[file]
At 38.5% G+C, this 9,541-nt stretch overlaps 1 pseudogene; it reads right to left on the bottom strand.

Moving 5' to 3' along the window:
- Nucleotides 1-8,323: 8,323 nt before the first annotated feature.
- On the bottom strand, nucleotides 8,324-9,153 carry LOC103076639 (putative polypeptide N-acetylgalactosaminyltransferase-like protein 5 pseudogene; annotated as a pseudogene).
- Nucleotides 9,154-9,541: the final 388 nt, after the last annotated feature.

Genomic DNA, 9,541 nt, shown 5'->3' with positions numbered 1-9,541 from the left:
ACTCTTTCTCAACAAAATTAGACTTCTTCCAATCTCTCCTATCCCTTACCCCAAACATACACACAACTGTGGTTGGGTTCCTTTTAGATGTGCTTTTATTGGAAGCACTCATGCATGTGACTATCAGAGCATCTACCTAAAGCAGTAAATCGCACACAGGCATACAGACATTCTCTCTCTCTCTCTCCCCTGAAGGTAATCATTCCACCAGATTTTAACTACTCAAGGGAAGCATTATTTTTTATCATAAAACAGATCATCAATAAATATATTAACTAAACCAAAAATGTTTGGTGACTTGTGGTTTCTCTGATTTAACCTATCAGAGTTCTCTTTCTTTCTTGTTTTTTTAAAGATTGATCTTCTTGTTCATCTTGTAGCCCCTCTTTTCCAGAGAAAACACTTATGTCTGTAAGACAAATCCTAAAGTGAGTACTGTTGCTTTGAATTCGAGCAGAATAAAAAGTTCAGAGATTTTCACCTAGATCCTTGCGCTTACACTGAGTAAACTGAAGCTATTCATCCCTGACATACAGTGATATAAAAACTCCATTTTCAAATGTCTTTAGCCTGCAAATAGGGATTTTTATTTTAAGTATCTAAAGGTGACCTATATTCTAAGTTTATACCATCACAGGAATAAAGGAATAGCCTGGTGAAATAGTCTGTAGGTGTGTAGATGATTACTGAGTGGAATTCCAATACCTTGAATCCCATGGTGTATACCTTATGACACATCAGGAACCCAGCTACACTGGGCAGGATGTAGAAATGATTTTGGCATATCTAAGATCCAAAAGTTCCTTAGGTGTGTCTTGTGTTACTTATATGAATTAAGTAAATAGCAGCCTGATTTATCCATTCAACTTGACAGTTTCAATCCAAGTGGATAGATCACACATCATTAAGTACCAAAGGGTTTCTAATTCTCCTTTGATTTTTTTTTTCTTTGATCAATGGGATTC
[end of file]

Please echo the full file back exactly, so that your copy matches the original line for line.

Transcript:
At 38.5% G+C, this 9,541-nt stretch overlaps 1 pseudogene; it reads right to left on the bottom strand.

Moving 5' to 3' along the window:
- Nucleotides 1-8,323: 8,323 nt before the first annotated feature.
- On the bottom strand, nucleotides 8,324-9,153 carry LOC103076639 (putative polypeptide N-acetylgalactosaminyltransferase-like protein 5 pseudogene; annotated as a pseudogene).
- Nucleotides 9,154-9,541: the final 388 nt, after the last annotated feature.

Genomic DNA, 9,541 nt, shown 5'->3' with positions numbered 1-9,541 from the left:
ACTCTTTCTCAACAAAATTAGACTTCTTCCAATCTCTCCTATCCCTTACCCCAAACATACACACAACTGTGGTTGGGTTCCTTTTAGATGTGCTTTTATTGGAAGCACTCATGCATGTGACTATCAGAGCATCTACCTAAAGCAGTAAATCGCACACAGGCATACAGACATTCTCTCTCTCTCTCTCCCCTGAAGGTAATCATTCCACCAGATTTTAACTACTCAAGGGAAGCATTATTTTTTATCATAAAACAGATCATCAATAAATATATTAACTAAACCAAAAATGTTTGGTGACTTGTGGTTTCTCTGATTTAACCTATCAGAGTTCTCTTTCTTTCTTGTTTTTTTAAAGATTGATCTTCTTGTTCATCTTGTAGCCCCTCTTTTCCAGAGAAAACACTTATGTCTGTAAGACAAATCCTAAAGTGAGTACTGTTGCTTTGAATTCGAGCAGAATAAAAAGTTCAGAGATTTTCACCTAGATCCTTGCGCTTACACTGAGTAAACTGAAGCTATTCATCCCTGACATACAGTGATATAAAAACTCCATTTTCAAATGTCTTTAGCCTGCAAATAGGGATTTTTATTTTAAGTATCTAAAGGTGACCTATATTCTAAGTTTATACCATCACAGGAATAAAGGAATAGCCTGGTGAAATAGTCTGTAGGTGTGTAGATGATTACTGAGTGGAATTCCAATACCTTGAATCCCATGGTGTATACCTTATGACACATCAGGAACCCAGCTACACTGGGCAGGATGTAGAAATGATTTTGGCATATCTAAGATCCAAAAGTTCCTTAGGTGTGTCTTGTGTTACTTATATGAATTAAGTAAATAGCAGCCTGATTTATCCATTCAACTTGACAGTTTCAATCCAAGTGGATAGATCACACATCATTAAGTACCAAAGGGTTTCTAATTCTCCTTTGATTTTTTTTTTCTTTGATCAATGGGATTC